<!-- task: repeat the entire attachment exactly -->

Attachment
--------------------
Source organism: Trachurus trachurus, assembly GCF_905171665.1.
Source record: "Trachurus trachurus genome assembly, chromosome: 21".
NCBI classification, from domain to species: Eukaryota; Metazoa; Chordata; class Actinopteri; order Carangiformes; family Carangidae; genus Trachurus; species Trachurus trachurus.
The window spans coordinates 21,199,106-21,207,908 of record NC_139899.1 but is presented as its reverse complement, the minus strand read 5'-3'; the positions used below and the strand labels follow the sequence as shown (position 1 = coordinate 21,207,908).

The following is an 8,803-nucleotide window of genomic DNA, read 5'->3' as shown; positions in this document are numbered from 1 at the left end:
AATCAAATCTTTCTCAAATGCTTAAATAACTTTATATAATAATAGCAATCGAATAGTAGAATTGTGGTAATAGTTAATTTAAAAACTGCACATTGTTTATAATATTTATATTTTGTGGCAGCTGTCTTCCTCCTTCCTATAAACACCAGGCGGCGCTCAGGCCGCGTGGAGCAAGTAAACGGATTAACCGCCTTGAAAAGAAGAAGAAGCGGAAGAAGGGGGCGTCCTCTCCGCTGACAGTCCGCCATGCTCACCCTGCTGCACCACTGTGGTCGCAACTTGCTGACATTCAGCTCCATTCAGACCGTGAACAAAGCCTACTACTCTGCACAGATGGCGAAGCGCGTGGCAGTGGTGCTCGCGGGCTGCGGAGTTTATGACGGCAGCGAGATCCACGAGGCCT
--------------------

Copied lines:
Source organism: Trachurus trachurus, assembly GCF_905171665.1.
Source record: "Trachurus trachurus genome assembly, chromosome: 21".
NCBI classification, from domain to species: Eukaryota; Metazoa; Chordata; class Actinopteri; order Carangiformes; family Carangidae; genus Trachurus; species Trachurus trachurus.
The window spans coordinates 21,199,106-21,207,908 of record NC_139899.1 but is presented as its reverse complement, the minus strand read 5'-3'; the positions used below and the strand labels follow the sequence as shown (position 1 = coordinate 21,207,908).

The following is an 8,803-nucleotide window of genomic DNA, read 5'->3' as shown; positions in this document are numbered from 1 at the left end:
AATCAAATCTTTCTCAAATGCTTAAATAACTTTATATAATAATAGCAATCGAATAGTAGAATTGTGGTAATAGTTAATTTAAAAACTGCACATTGTTTATAATATTTATATTTTGTGGCAGCTGTCTTCCTCCTTCCTATAAACACCAGGCGGCGCTCAGGCCGCGTGGAGCAAGTAAACGGATTAACCGCCTTGAAAAGAAGAAGAAGCGGAAGAAGGGGGCGTCCTCTCCGCTGACAGTCCGCCATGCTCACCCTGCTGCACCACTGTGGTCGCAACTTGCTGACATTCAGCTCCATTCAGACCGTGAACAAAGCCTACTACTCTGCACAGATGGCGAAGCGCGTGGCAGTGGTGCTCGCGGGCTGCGGAGTTTATGACGGCAGCGAGATCCACGAGGCCT